Responding

Becoming Informed and Staying That Way

It has always been challenging to become informed, but as information proliferates and knowledge grows more complex and specialized, it becomes increasingly difficult to stay informed. Therefore, the struggle you are engaged today as a novice is not so much different than the struggle you'll be engaged in throughout your professional career.

Do not despair! More to the point, do not allow your incomplete grasp of all aspects of a situation (or of a text) to deter you from entering the conversation or providing your own best response at any given time.

In a sense, we are all in the same boat, even your professors--and increasingly so given the rapid expansion of knowledge and its transmittal in the Information Age. Embrace your membership in this community-college--which supports an evolution or development of response from basic to sophisticated; further, continue to approach your responses with the candor and openness of the novitiate and you'll go far in academe. You probably are that novice right now, and yet you are simultaneously an important voice whose point of view is valued. As a novice, you do well to approach your role as did the villagers of Ballybran, who entered the conversation out of desire and necessity and then busied to make themselves knowledgeable. Then, as you learn more about subjects, approach your knowledge with the same fresh approach as the learned Stanford anthropologist Nancy Scheper-Hughes, who, in studying the villagers of Ballybran, was unafraid to look at her own area of expertise with fresh eyes. That is the nature of academic inquiry when it is functioning well.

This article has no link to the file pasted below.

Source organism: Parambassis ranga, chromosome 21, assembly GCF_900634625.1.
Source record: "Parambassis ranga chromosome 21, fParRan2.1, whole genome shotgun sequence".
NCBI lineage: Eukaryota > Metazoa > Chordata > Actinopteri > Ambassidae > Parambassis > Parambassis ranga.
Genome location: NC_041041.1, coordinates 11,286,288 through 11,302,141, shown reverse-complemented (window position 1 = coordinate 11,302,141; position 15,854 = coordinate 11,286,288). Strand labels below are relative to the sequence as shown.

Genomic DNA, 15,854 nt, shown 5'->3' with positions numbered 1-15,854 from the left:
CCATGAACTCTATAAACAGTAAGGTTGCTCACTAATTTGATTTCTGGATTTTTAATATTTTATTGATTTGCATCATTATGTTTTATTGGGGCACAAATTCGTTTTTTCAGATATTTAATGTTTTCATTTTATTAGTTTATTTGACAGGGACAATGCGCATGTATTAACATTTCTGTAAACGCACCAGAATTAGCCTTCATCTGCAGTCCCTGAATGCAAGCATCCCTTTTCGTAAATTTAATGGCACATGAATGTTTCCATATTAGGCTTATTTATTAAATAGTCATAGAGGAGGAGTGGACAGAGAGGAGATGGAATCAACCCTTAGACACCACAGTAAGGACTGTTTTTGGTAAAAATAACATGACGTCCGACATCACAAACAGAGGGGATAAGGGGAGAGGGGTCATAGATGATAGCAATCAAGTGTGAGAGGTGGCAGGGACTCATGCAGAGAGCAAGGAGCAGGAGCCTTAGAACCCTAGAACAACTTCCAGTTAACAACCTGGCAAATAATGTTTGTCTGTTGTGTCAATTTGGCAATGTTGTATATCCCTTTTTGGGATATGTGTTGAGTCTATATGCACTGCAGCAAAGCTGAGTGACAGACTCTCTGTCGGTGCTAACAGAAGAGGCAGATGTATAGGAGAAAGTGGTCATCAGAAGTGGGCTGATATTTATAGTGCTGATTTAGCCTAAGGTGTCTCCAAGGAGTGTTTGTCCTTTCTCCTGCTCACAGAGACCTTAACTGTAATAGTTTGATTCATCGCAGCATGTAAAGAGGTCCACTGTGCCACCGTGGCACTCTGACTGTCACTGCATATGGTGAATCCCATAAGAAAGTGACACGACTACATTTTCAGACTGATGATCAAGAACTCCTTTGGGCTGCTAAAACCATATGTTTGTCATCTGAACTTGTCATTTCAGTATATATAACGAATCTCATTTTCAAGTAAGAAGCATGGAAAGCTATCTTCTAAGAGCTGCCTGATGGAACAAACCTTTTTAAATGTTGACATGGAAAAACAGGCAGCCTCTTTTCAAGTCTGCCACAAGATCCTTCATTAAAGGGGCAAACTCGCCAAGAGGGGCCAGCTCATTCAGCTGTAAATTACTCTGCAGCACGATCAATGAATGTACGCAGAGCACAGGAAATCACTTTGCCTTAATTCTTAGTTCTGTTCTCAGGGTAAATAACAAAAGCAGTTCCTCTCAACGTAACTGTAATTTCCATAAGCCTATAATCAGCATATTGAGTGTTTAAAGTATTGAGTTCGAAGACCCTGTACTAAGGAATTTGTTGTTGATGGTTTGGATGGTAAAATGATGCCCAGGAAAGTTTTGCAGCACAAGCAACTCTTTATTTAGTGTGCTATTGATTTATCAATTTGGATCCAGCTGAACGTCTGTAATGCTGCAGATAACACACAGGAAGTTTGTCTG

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Introduction